Faith, respect for refugees at heart of “ALL SAINTS”
There's a faith-filled message that will be clear to United Methodists who watch the new film ALL SAINTS (now showing in U.S. theaters): So much good happens when we welcome immigrants and help them settle in the United States.
This message is so important that a version of it is included in The Social Principles of The United Methodist Church: “We urge the Church and society to recognize the gifts, contributions, and struggles of those who are immigrants and to advocate for justice for all.”
So when the film’s main character, the Rev. Michael Spurlock, a paper-salesman-turned-Episcopal-pastor, asks his small congregation “What would you do to save your church?,” the answer seems as clear as the Burmese refugees sitting together in a back row.
Rev. Spurlock, portrayed by John Corbett, is sent by his bishop to manage All Saints Church, a small Episcopal church in rural Smyrna, Tennessee, located 30 minutes southeast of Nashville. The church has been struggling for years and the bishop wants Spurlock to oversee the closing and sale of the church to a “big box retail store.”
But in the midst of making plans, taking inventory, and talking to the retail developers, Spurlock realizes that God has a different plan for him and the church. He believes that God “wants us to save this little church” by turning the land around the church into a farm.
The pastor believes that the arrival of refugees from Burma, known as the Karen (Kah-REN), can help stabilize the parish with new members and new revenue from their farming endeavors.
“We build a garden, there’s good ground at All Saints,” says Ye Win, a former soldier who leads the local Karens as they struggle to settle and make a living in America. Here’s another connection for United Methodist viewers: Win, portrayed by Nelson Lee, got his start in the U.S. with sponsorship from Rhems United Methodist Church in North Carolina.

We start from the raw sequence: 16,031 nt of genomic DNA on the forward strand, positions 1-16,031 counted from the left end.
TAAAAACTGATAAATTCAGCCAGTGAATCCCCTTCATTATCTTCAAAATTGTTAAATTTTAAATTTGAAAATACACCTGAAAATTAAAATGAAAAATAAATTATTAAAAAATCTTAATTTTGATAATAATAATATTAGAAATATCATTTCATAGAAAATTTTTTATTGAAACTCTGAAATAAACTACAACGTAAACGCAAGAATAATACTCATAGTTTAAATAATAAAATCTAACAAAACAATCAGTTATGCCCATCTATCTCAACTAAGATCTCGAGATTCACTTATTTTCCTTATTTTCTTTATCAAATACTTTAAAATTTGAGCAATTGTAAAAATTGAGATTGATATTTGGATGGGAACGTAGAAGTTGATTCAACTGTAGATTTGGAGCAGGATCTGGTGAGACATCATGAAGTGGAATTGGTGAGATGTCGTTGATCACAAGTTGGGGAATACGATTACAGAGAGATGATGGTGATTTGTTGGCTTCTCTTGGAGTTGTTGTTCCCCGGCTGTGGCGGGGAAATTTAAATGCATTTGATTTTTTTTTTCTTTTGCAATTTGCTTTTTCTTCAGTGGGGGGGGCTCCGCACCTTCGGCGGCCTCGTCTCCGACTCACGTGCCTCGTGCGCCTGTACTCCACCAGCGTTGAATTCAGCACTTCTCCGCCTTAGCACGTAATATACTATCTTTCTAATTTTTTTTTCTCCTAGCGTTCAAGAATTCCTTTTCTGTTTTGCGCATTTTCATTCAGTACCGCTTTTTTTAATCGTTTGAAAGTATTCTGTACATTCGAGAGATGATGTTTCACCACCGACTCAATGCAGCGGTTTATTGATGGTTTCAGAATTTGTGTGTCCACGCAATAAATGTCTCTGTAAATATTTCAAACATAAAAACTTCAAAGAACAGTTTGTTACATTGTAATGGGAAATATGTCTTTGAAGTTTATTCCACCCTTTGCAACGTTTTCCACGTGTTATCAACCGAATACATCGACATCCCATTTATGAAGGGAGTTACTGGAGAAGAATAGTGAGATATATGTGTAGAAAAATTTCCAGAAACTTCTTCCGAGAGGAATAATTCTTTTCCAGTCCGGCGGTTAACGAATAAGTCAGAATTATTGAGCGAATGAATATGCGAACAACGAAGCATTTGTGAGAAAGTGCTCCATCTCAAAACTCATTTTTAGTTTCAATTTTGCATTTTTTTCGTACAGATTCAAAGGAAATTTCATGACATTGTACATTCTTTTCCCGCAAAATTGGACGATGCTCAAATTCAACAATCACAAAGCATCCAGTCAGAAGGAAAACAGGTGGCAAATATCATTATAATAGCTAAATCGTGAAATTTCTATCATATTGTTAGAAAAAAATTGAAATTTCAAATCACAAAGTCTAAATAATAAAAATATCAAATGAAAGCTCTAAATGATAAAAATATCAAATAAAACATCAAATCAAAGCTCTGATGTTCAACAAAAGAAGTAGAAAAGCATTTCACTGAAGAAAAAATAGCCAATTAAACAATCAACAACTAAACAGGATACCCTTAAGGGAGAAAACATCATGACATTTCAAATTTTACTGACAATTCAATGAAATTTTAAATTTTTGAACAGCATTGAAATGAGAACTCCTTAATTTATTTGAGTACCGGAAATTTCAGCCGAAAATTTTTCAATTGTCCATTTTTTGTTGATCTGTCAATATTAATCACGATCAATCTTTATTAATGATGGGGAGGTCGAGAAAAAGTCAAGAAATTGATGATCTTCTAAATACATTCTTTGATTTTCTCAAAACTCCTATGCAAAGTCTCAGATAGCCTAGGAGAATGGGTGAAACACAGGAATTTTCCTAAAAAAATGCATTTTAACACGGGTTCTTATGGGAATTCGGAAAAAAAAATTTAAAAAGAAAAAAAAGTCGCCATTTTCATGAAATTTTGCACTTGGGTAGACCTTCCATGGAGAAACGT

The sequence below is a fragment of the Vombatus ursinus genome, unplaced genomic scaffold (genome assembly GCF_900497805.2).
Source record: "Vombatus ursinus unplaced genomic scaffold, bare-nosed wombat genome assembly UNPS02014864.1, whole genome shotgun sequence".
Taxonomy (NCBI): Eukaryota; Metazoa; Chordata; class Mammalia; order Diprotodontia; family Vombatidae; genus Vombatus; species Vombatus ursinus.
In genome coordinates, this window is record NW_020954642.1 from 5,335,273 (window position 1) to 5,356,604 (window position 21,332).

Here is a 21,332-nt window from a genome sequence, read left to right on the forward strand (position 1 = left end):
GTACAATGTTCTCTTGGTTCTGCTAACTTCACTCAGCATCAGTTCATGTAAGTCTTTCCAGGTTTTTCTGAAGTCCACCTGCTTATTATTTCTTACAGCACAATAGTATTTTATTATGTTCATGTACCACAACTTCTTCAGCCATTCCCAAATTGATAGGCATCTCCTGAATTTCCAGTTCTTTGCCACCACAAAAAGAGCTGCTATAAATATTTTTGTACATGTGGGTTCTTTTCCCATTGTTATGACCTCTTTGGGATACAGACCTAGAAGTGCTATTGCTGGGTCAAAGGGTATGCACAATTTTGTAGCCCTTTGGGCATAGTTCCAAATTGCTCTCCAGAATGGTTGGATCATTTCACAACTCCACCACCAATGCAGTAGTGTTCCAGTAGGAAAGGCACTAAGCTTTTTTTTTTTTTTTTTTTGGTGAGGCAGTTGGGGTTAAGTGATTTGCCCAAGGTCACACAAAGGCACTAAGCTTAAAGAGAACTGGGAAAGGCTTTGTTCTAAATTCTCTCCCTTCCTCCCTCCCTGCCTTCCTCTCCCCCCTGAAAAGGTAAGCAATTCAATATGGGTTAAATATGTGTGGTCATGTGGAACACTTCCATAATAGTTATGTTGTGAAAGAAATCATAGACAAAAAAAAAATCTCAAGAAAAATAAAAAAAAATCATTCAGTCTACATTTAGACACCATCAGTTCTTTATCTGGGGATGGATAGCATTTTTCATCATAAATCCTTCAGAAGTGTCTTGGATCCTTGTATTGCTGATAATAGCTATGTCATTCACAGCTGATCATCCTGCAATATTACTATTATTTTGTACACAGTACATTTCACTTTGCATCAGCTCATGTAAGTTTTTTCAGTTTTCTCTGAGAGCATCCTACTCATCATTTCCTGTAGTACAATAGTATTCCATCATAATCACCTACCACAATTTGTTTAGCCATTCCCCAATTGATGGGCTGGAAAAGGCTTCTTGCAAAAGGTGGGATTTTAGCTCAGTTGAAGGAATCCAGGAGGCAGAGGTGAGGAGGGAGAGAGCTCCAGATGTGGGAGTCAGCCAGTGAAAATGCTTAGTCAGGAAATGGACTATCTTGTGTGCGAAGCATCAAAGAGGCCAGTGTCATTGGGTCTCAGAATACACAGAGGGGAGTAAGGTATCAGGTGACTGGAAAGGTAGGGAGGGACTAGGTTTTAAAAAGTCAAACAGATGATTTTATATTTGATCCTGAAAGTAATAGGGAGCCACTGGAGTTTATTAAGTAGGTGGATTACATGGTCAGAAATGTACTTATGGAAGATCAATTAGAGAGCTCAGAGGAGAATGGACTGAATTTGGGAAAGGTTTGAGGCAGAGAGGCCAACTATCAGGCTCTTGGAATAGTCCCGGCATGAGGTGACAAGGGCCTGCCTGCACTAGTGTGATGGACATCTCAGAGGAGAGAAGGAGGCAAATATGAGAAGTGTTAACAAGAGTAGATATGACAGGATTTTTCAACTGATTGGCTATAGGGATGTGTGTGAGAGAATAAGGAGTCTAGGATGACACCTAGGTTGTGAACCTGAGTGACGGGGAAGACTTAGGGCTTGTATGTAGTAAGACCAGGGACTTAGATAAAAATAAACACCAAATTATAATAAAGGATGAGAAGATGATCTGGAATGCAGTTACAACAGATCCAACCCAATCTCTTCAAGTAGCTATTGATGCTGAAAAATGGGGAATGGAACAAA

Together the new and old church members work hard while trying to overcome the many obstacles to building a successful farm. Along the way, they end up building something more important: a community.
“This is the story of a man who perceived God’s will was one thing and discovered that it was so much more,” says Rich Peluso, executive vice president of AFFIRM Films.
“Michael’s story around All Saints is a great example of responding to what God puts right in front of you,” says Ben Howard, executive vice president of Provident Films.
“The Karen people knocked on the door,” Howard continues. “It would have been very easy to say ‘Sorry, we’re too busy today. We’re closing the church. We’re not able to help you. But he reached out and loved them,” Howard says.
“It’s an amazing story of people coming together to form a community, (people) who apparently have nothing in common, but who found in their faith and in their commitment to each other a real future together,” says screenwriter Steve Armour.
The faith message in the film is clear: Do unto others, as you would have them do unto you. The inspiring work of Michael and his wife Aimée, Ye Win and the All Saints church all serve as examples of real faith in action.
“Jesus was not vague on this issue," says Armour. "This isn’t one of those where you have to read between the lines. He says 'what you’ve done this to the least of these you’ve done it to me.' So it’s pretty clear what our obligations are. And I think Michael Spurlock felt that.”
“If you will really surrender yourselves to God,” says the real Rev. Michael Spurlock, “God will do much more wonderful things than you could ever dare, ask or imagine on your own.”
“You do not have an All Saints without faith,” says Rev. Spurlock. “You do not have an All Saints without Jesus Christ. Human willing would not have been enough to save All Saints.”
Every day, especially during hard times, it comes down to our faith and our trust in God.
As Rev. Spurlock asks in the film, “What would you do to save your church?